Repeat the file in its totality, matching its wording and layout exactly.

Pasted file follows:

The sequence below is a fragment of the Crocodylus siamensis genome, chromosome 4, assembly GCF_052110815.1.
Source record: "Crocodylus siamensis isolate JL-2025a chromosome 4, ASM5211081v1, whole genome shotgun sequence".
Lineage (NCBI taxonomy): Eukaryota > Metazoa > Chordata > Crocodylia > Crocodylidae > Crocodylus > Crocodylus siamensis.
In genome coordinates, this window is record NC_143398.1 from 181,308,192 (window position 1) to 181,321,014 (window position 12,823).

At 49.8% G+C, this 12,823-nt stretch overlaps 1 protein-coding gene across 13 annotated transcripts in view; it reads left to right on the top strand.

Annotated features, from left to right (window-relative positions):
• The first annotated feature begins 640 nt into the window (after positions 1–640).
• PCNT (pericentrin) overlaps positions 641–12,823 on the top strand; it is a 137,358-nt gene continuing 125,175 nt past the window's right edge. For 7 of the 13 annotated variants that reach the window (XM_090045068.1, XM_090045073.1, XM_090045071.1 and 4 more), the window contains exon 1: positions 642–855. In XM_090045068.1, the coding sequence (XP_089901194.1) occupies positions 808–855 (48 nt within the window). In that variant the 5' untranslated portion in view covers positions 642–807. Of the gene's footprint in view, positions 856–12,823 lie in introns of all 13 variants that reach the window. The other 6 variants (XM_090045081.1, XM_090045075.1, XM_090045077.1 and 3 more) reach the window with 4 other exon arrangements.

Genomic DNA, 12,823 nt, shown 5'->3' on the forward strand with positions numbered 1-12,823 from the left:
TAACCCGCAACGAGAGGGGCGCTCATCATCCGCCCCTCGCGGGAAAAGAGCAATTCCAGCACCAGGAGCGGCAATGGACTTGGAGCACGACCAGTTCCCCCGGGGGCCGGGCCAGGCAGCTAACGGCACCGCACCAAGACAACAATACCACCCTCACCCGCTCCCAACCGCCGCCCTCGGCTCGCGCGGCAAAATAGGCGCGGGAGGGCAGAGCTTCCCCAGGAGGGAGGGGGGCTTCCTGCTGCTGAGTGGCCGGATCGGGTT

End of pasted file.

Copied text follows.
The sequence below is a fragment of the Crocodylus siamensis genome, chromosome 4, assembly GCF_052110815.1.
Source record: "Crocodylus siamensis isolate JL-2025a chromosome 4, ASM5211081v1, whole genome shotgun sequence".
Lineage (NCBI taxonomy): Eukaryota > Metazoa > Chordata > Crocodylia > Crocodylidae > Crocodylus > Crocodylus siamensis.
In genome coordinates, this window is record NC_143398.1 from 181,308,192 (window position 1) to 181,321,014 (window position 12,823).

At 49.8% G+C, this 12,823-nt stretch overlaps 1 protein-coding gene across 13 annotated transcripts in view; it reads left to right on the top strand.

Annotated features, from left to right (window-relative positions):
• The first annotated feature begins 640 nt into the window (after positions 1–640).
• PCNT (pericentrin) overlaps positions 641–12,823 on the top strand; it is a 137,358-nt gene continuing 125,175 nt past the window's right edge. For 7 of the 13 annotated variants that reach the window (XM_090045068.1, XM_090045073.1, XM_090045071.1 and 4 more), the window contains exon 1: positions 642–855. In XM_090045068.1, the coding sequence (XP_089901194.1) occupies positions 808–855 (48 nt within the window). In that variant the 5' untranslated portion in view covers positions 642–807. Of the gene's footprint in view, positions 856–12,823 lie in introns of all 13 variants that reach the window. The other 6 variants (XM_090045081.1, XM_090045075.1, XM_090045077.1 and 3 more) reach the window with 4 other exon arrangements.

Genomic DNA, 12,823 nt, shown 5'->3' on the forward strand with positions numbered 1-12,823 from the left:
TAACCCGCAACGAGAGGGGCGCTCATCATCCGCCCCTCGCGGGAAAAGAGCAATTCCAGCACCAGGAGCGGCAATGGACTTGGAGCACGACCAGTTCCCCCGGGGGCCGGGCCAGGCAGCTAACGGCACCGCACCAAGACAACAATACCACCCTCACCCGCTCCCAACCGCCGCCCTCGGCTCGCGCGGCAAAATAGGCGCGGGAGGGCAGAGCTTCCCCAGGAGGGAGGGGGGCTTCCTGCTGCTGAGTGGCCGGATCGGGTT